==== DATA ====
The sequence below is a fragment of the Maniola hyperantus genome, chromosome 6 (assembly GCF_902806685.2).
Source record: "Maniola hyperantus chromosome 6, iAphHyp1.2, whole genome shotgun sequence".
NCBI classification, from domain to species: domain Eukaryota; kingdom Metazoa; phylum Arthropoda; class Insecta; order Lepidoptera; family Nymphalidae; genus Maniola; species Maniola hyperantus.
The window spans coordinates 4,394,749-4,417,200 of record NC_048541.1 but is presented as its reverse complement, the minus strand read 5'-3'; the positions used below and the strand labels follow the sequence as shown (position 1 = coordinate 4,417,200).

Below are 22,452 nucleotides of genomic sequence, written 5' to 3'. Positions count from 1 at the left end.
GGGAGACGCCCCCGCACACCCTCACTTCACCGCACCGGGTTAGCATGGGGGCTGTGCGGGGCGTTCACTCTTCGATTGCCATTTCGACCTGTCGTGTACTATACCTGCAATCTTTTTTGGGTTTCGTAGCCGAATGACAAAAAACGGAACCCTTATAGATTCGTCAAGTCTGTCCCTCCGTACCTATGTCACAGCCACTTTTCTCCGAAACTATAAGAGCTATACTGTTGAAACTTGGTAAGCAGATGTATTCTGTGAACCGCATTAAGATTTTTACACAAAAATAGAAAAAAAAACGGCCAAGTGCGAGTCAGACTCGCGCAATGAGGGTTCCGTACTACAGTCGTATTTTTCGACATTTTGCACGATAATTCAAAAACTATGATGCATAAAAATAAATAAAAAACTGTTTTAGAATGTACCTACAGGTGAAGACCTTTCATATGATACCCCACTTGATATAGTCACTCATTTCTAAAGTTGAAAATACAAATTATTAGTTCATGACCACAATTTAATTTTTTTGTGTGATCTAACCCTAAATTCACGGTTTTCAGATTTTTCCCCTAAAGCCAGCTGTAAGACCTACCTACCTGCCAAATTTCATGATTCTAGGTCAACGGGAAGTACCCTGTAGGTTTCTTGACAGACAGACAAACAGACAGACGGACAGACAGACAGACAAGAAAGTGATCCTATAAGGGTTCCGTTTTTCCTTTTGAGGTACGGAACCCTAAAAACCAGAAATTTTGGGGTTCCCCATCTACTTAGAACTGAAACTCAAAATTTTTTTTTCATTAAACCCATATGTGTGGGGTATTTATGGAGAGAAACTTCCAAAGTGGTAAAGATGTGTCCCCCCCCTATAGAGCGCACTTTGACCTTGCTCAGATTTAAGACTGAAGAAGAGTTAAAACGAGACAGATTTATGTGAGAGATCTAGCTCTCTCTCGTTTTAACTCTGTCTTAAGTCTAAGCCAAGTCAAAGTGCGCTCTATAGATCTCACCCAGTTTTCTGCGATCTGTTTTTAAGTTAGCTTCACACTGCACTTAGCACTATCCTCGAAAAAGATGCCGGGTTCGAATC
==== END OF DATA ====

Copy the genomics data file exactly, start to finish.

The sequence below is a fragment of the Maniola hyperantus genome, chromosome 6 (assembly GCF_902806685.2).
Source record: "Maniola hyperantus chromosome 6, iAphHyp1.2, whole genome shotgun sequence".
NCBI classification, from domain to species: domain Eukaryota; kingdom Metazoa; phylum Arthropoda; class Insecta; order Lepidoptera; family Nymphalidae; genus Maniola; species Maniola hyperantus.
The window spans coordinates 4,394,749-4,417,200 of record NC_048541.1 but is presented as its reverse complement, the minus strand read 5'-3'; the positions used below and the strand labels follow the sequence as shown (position 1 = coordinate 4,417,200).

Below are 22,452 nucleotides of genomic sequence, written 5' to 3'. Positions count from 1 at the left end.
GGGAGACGCCCCCGCACACCCTCACTTCACCGCACCGGGTTAGCATGGGGGCTGTGCGGGGCGTTCACTCTTCGATTGCCATTTCGACCTGTCGTGTACTATACCTGCAATCTTTTTTGGGTTTCGTAGCCGAATGACAAAAAACGGAACCCTTATAGATTCGTCAAGTCTGTCCCTCCGTACCTATGTCACAGCCACTTTTCTCCGAAACTATAAGAGCTATACTGTTGAAACTTGGTAAGCAGATGTATTCTGTGAACCGCATTAAGATTTTTACACAAAAATAGAAAAAAAAACGGCCAAGTGCGAGTCAGACTCGCGCAATGAGGGTTCCGTACTACAGTCGTATTTTTCGACATTTTGCACGATAATTCAAAAACTATGATGCATAAAAATAAATAAAAAACTGTTTTAGAATGTACCTACAGGTGAAGACCTTTCATATGATACCCCACTTGATATAGTCACTCATTTCTAAAGTTGAAAATACAAATTATTAGTTCATGACCACAATTTAATTTTTTTGTGTGATCTAACCCTAAATTCACGGTTTTCAGATTTTTCCCCTAAAGCCAGCTGTAAGACCTACCTACCTGCCAAATTTCATGATTCTAGGTCAACGGGAAGTACCCTGTAGGTTTCTTGACAGACAGACAAACAGACAGACGGACAGACAGACAGACAAGAAAGTGATCCTATAAGGGTTCCGTTTTTCCTTTTGAGGTACGGAACCCTAAAAACCAGAAATTTTGGGGTTCCCCATCTACTTAGAACTGAAACTCAAAATTTTTTTTTCATTAAACCCATATGTGTGGGGTATTTATGGAGAGAAACTTCCAAAGTGGTAAAGATGTGTCCCCCCCCTATAGAGCGCACTTTGACCTTGCTCAGATTTAAGACTGAAGAAGAGTTAAAACGAGACAGATTTATGTGAGAGATCTAGCTCTCTCTCGTTTTAACTCTGTCTTAAGTCTAAGCCAAGTCAAAGTGCGCTCTATAGATCTCACCCAGTTTTCTGCGATCTGTTTTTAAGTTAGCTTCACACTGCACTTAGCACTATCCTCGAAAAAGATGCCGGGTTCGAATC